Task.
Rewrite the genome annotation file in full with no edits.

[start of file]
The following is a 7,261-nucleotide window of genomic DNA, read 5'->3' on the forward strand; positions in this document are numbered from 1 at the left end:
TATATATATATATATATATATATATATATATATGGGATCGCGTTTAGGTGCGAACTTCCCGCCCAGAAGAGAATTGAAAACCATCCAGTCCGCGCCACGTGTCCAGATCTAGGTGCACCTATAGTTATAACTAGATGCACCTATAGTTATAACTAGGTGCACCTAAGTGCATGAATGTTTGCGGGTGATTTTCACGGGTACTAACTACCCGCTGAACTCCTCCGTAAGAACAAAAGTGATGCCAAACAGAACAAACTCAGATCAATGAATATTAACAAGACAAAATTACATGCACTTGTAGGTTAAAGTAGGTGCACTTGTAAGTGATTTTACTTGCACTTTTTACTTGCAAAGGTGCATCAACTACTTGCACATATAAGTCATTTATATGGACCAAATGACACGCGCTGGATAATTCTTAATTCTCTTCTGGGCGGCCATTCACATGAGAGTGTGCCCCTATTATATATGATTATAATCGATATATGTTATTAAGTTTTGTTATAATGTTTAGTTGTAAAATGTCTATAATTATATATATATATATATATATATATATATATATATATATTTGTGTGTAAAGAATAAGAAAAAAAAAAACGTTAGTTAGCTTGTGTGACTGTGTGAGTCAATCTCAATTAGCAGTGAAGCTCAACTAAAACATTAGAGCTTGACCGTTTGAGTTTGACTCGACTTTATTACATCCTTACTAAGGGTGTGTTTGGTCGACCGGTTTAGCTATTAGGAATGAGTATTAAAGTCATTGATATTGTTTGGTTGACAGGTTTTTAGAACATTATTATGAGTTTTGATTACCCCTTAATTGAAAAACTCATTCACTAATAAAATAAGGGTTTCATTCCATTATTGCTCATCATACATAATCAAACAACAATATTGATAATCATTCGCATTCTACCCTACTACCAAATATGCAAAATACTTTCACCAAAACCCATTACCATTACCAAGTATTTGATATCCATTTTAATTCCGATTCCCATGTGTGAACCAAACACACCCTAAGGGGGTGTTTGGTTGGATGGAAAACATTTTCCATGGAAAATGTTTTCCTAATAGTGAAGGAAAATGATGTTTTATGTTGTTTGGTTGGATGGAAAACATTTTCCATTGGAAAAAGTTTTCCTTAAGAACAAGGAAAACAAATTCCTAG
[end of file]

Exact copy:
The following is a 7,261-nucleotide window of genomic DNA, read 5'->3' on the forward strand; positions in this document are numbered from 1 at the left end:
TATATATATATATATATATATATATATATATATGGGATCGCGTTTAGGTGCGAACTTCCCGCCCAGAAGAGAATTGAAAACCATCCAGTCCGCGCCACGTGTCCAGATCTAGGTGCACCTATAGTTATAACTAGATGCACCTATAGTTATAACTAGGTGCACCTAAGTGCATGAATGTTTGCGGGTGATTTTCACGGGTACTAACTACCCGCTGAACTCCTCCGTAAGAACAAAAGTGATGCCAAACAGAACAAACTCAGATCAATGAATATTAACAAGACAAAATTACATGCACTTGTAGGTTAAAGTAGGTGCACTTGTAAGTGATTTTACTTGCACTTTTTACTTGCAAAGGTGCATCAACTACTTGCACATATAAGTCATTTATATGGACCAAATGACACGCGCTGGATAATTCTTAATTCTCTTCTGGGCGGCCATTCACATGAGAGTGTGCCCCTATTATATATGATTATAATCGATATATGTTATTAAGTTTTGTTATAATGTTTAGTTGTAAAATGTCTATAATTATATATATATATATATATATATATATATATATATATATTTGTGTGTAAAGAATAAGAAAAAAAAAAACGTTAGTTAGCTTGTGTGACTGTGTGAGTCAATCTCAATTAGCAGTGAAGCTCAACTAAAACATTAGAGCTTGACCGTTTGAGTTTGACTCGACTTTATTACATCCTTACTAAGGGTGTGTTTGGTCGACCGGTTTAGCTATTAGGAATGAGTATTAAAGTCATTGATATTGTTTGGTTGACAGGTTTTTAGAACATTATTATGAGTTTTGATTACCCCTTAATTGAAAAACTCATTCACTAATAAAATAAGGGTTTCATTCCATTATTGCTCATCATACATAATCAAACAACAATATTGATAATCATTCGCATTCTACCCTACTACCAAATATGCAAAATACTTTCACCAAAACCCATTACCATTACCAAGTATTTGATATCCATTTTAATTCCGATTCCCATGTGTGAACCAAACACACCCTAAGGGGGTGTTTGGTTGGATGGAAAACATTTTCCATGGAAAATGTTTTCCTAATAGTGAAGGAAAATGATGTTTTATGTTGTTTGGTTGGATGGAAAACATTTTCCATTGGAAAAAGTTTTCCTTAAGAACAAGGAAAACAAATTCCTAG